According to the Gnostic Society Library, the Book of Enoch tells the tale of angels who are destroyed by lust. (The story also shows up in Genesis, but in less detail.) Before the Great Flood, angels and humans met and mingled pretty commonly, and the inevitable happened: children. Those children were the sons and daughters of 200 angels, and they were a race of 450-foot-tall giants. The angels started teaching their giant offspring evil ways, and God not only imprisoned them, but subjected them to judgment and sent the flood to hit the reset button on his creations. (It's also worth noting that Les Enluminures says Noah is the great-grandson of Enoch.)

Enoch, the story says, tried to speak on behalf of the angels and their giant children — but sadly, a lot of the texts are missing. We do know that Enoch was the one God selected to act as an intermediary to the fallen angels, instructing him to tell them what their punishment would be for their transgressions. They were to be condemned to the ends of the earth, and punishment was definitely going to be a big part of their version of eternity.

Fallen angels were disobedient to God in other traditions

According to Les Enluminures, Enoch was considered a prophet to early Jewish writers. When Christianity started to adopt his teachings, he largely fell out of favor with Judaism. Christian writers took the Book of Enoch with them when they converted the rather isolated areas of Ethiopia in the fourth and fifth centuries, preserving the text there, where it stayed before being brought to Europe in 1773. Meanwhile, Christian scholars and writers were doing some serious interpreting of the version of the Bible approved by the church, and the thing is, it's never said that Satan is a fallen angel.

How he became one is a bit of tricky logic, says Live Science. The reasoning went like this: God created everything in the universe, and therefore, God created Satan. But the only things God creates are good things, so therefore, Satan must have been good at one point. He needed to have the free will to turn bad, so he became a fallen angel.

To get technical about it, the first Biblical character given the moniker "lucifer" wasn't a fallen angel at all — it was Jesus. He was called "Lucifer" in an old translation of the Bible, and the name was only later applied to the world's least favorite fallen angel when, in Luke 10:18, Jesus said, "I have observed Satan fall like lightning from the sky" (via Franciscan Media).

The first of the fallen angels

According to the Book of Enoch, each one of the first of the fallen angels was responsible for teaching mankind something that led them to sin. Take Asbeel. He's the one who gave the evilest of counsel to the "holy sons of God," and introduced them to the wonders — and basest evils — that came with hooking up with women. Kasdeja was the one who brought mankind knowledge about spirits and demons, and who showed them "the smitings of the embryo in the womb" and "the smitings which befall through the noontide heat."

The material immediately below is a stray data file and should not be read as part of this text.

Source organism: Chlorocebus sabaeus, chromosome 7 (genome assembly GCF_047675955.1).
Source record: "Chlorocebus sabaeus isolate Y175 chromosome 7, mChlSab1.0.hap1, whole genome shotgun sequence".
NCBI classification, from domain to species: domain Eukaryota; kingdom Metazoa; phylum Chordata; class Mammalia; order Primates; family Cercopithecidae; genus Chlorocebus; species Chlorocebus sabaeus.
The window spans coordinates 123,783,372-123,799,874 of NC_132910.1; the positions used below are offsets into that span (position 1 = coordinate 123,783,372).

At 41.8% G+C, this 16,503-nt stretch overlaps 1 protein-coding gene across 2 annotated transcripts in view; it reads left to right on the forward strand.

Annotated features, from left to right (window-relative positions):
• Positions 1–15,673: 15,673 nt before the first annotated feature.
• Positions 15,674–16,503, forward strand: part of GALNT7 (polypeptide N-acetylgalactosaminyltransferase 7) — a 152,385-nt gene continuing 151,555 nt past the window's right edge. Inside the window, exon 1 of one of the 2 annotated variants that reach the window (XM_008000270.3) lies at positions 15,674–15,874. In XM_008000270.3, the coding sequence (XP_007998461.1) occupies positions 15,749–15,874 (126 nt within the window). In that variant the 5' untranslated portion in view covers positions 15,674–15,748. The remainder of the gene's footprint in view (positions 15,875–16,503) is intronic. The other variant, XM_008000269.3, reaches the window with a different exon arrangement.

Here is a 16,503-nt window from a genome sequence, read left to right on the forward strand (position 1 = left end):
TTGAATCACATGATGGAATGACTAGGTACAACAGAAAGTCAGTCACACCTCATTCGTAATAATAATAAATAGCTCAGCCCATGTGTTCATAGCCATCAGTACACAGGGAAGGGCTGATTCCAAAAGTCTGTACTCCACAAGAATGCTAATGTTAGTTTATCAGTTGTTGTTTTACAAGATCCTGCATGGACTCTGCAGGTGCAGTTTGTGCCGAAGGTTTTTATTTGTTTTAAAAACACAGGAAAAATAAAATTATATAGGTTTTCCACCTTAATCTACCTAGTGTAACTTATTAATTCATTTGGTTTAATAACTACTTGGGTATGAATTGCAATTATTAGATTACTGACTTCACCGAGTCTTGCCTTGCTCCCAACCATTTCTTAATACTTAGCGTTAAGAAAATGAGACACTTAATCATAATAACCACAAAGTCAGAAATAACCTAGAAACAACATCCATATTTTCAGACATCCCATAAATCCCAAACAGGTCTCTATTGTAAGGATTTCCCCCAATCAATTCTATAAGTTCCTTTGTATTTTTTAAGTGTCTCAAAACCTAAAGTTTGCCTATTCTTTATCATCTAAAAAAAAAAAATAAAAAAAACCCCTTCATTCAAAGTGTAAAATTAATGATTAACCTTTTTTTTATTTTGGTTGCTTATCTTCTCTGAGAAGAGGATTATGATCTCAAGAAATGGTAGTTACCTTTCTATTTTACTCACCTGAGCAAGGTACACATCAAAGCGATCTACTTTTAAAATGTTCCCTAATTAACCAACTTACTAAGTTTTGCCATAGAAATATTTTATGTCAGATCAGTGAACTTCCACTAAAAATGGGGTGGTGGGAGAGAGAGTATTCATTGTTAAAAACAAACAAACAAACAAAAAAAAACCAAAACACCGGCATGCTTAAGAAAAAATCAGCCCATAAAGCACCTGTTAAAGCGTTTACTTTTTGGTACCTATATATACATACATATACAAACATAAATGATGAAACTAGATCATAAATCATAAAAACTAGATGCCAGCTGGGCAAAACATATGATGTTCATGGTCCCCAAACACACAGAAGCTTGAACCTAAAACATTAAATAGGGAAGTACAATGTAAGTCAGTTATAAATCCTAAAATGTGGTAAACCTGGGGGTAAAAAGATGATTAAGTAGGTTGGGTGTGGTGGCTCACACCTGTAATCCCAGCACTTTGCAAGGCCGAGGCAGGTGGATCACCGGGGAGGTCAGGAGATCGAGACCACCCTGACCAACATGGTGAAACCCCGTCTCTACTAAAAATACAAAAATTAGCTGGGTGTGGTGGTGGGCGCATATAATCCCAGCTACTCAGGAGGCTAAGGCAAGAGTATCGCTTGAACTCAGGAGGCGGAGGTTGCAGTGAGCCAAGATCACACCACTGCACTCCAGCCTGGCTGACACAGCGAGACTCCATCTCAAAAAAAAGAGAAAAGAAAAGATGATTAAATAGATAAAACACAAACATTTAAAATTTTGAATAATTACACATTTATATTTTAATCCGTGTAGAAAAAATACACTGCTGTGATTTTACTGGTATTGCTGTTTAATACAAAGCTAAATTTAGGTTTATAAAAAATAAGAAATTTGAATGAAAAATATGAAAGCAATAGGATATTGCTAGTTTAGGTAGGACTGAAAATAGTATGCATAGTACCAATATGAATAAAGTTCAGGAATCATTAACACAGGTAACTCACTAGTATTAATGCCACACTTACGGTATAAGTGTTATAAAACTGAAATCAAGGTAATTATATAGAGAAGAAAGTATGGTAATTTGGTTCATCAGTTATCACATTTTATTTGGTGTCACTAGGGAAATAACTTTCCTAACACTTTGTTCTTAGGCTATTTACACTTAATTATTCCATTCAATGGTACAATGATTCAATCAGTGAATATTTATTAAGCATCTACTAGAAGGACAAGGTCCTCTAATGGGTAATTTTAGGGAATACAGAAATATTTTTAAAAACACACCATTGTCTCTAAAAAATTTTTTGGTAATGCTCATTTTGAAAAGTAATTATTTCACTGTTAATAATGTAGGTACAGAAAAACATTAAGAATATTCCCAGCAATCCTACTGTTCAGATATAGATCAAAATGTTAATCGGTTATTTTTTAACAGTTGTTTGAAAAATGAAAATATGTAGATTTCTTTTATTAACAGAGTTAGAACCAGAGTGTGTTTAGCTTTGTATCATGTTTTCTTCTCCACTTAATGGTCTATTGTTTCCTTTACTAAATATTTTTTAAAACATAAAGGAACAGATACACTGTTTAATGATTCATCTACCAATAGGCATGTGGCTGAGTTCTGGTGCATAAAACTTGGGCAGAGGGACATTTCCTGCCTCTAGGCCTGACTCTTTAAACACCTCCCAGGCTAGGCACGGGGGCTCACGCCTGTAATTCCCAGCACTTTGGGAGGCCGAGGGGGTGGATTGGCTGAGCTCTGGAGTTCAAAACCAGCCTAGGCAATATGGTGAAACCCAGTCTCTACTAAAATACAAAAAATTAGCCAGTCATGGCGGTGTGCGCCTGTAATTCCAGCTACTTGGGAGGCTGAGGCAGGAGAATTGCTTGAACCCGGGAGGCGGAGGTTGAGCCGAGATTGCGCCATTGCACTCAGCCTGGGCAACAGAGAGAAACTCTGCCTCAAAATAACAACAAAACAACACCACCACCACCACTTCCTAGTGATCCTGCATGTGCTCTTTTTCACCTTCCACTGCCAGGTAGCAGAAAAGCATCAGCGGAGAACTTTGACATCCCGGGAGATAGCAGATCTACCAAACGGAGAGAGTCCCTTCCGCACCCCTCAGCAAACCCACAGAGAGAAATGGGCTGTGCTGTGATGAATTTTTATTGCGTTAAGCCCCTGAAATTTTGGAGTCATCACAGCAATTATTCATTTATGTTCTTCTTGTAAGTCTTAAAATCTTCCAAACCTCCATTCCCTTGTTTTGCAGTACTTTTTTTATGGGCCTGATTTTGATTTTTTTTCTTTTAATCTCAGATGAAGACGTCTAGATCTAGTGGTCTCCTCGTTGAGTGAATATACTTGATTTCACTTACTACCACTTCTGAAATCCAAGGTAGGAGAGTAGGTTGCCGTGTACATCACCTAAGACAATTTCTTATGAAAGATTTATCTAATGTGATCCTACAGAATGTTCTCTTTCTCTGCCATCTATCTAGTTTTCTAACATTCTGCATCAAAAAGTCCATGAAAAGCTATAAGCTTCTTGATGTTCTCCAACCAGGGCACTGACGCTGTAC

The creation of a race of giants (half-angels, half-human) was said to have been the work of one angel in particular: the leader of the fallen, Shernihaza (via the Gnostic Society Library). Other sources cite variations of the name, like Samjaza, but he was the one that led to the ultimate imprisonment of the fallen and the end of the world with the Flood. The Book of Giants tells the story of some of his children — like Ohya and Hahya — but sadly, much of the manuscript has been lost.

Perhaps the strangest of all was Penemue, the fallen angel credited with giving mankind something that led to all kinds of evil: the written language. With writing came the knowledge of destruction, and writing was supposedly responsible for widespread death and descent into darkness.

The one you know? That's Gadreel

There's one fallen angel in particular that warrants talking about on his own, and that's Gadreel. According to the Book of Enoch, Gadreel was responsible for a lot of trouble on his own and even though most might not recognize his name, they're familiar with his work. He's the one who's credited with enticing Eve with the forbidden fruit and leading otherwise unsuspecting, holy humans down the path of sin in the first place. He's also the one who gave mankind "all the weapons of death," along with shields and armor, and he first showed people how to kill each other.